Valasek, Kristin (2008): Security Sector Reform and Gender. Gender and Security Sector Reform Toolkit.

    Weinberg, Leonard and Eliot Assoudeh (2018): Political Violence and the Radical Right. Oxford Handbook of the Radical Right. Oxford.

    Williams, Kristen (2017): Feminist Security Studies. Oxford. 15.

    WomanStats Project (2020):

  • Career


    04/2021 Member of the Graduate School of Politics (GraSP), Institute for Political Science, University of Münster.
    Master's studies of International Development at University of Bristol
    Bachelor's studies of Political Science at Southwestern University
    Since 08/2019 Program Lead, Political Violence Targeting Women at Robert Strauss Center for International Security and Law, The University of Texas
    04/2017-08/2019 Assistant Director at Robert Strauss Center for International Security and Law, The University of Texas
    03/2015-04/2017 Program Manager at Robert Strauss Center for International Security and Law, The University of Texas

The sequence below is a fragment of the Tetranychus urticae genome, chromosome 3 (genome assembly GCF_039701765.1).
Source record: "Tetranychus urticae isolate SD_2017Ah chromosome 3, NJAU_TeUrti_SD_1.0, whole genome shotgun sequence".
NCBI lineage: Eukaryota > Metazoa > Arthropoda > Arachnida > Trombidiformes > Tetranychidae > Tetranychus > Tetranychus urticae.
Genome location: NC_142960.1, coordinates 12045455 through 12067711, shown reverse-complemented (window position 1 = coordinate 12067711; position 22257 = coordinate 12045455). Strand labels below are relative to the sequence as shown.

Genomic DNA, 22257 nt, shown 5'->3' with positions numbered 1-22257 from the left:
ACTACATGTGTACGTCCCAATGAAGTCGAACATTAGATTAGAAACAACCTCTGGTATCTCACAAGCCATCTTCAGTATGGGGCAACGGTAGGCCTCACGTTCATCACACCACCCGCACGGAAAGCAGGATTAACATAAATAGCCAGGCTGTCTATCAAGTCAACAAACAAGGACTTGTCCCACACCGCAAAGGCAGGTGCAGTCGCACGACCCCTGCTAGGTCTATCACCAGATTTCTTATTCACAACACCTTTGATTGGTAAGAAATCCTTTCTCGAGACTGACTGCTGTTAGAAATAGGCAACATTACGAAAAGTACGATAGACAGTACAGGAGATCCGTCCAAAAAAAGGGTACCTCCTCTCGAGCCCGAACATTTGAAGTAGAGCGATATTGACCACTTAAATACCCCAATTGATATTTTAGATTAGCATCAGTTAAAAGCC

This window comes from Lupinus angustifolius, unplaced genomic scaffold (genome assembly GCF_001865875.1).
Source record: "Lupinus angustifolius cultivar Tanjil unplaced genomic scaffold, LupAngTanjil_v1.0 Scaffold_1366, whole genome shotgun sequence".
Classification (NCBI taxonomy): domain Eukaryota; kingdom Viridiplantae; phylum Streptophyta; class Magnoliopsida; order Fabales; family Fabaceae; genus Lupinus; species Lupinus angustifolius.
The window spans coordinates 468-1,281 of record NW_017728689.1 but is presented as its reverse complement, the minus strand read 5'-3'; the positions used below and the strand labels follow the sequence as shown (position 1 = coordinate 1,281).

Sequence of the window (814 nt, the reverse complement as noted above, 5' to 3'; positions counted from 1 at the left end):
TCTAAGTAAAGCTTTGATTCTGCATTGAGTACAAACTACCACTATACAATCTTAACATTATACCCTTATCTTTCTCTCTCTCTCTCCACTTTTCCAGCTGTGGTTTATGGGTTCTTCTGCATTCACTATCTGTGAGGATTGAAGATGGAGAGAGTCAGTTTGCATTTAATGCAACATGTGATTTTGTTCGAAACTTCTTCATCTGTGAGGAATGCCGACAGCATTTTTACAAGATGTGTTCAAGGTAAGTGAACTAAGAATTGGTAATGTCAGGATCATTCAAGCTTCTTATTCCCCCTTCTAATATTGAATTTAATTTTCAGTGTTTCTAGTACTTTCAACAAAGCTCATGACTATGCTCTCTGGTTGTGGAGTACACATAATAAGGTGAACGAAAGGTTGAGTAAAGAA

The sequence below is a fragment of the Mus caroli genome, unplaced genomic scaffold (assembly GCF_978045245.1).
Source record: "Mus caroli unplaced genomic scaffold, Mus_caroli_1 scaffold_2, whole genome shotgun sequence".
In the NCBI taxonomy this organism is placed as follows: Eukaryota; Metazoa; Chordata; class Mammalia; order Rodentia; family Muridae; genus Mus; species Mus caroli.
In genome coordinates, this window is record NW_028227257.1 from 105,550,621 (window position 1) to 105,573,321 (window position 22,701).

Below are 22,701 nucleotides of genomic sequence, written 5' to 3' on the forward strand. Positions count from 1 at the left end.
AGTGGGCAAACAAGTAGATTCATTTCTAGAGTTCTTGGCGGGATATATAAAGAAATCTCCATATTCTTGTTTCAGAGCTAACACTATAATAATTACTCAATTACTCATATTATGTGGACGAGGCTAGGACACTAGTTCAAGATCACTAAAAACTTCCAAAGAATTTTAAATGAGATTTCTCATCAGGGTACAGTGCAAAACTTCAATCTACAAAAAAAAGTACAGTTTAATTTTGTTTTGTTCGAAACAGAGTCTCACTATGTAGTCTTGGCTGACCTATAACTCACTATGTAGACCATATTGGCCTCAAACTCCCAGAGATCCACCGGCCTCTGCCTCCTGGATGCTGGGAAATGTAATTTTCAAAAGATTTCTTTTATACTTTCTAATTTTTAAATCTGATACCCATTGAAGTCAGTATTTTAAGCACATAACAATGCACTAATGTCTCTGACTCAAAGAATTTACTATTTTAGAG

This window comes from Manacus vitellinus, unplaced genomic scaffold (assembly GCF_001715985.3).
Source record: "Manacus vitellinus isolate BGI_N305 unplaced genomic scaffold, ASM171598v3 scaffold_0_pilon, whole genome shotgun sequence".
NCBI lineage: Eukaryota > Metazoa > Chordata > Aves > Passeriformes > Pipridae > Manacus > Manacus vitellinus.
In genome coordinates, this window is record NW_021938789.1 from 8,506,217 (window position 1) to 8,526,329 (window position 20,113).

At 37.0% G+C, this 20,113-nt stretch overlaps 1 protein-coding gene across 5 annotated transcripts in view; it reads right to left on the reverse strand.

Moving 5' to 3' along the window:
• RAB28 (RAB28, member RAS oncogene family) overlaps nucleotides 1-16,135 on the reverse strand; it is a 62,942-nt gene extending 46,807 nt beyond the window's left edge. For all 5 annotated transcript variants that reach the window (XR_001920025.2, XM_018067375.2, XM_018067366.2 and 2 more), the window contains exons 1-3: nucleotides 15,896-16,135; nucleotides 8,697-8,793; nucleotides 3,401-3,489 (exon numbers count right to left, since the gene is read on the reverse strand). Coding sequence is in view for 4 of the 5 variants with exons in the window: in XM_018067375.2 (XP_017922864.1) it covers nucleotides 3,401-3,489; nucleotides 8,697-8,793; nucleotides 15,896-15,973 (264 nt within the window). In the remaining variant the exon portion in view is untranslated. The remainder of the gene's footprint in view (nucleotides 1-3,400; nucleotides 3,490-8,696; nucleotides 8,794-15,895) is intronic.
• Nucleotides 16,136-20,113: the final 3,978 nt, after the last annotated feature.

10/2013-12/2014 Campaign Manager at Diane Henson for Chief Justice of the Third Court of Appeals
    12/2012-09/2013 Fellow, Training & Outreach at The Atlas Project
    08/2012-11/2012 Field Manager at Elizabeth Warren for United States Senate

  • Publications

  • Further Information

    Research interests

    • National security
    • International security
    • Domestic extremism
    • Gender security
    • Democratic governance

    Further memberships

    • Mentor and Member, Women's Foreign Policy Group;
    • Working Group Member, CNA Corporation;
    • Alumna, George C. Marshall European Center for Security Studies;
    • Member, Women In International Security Brussels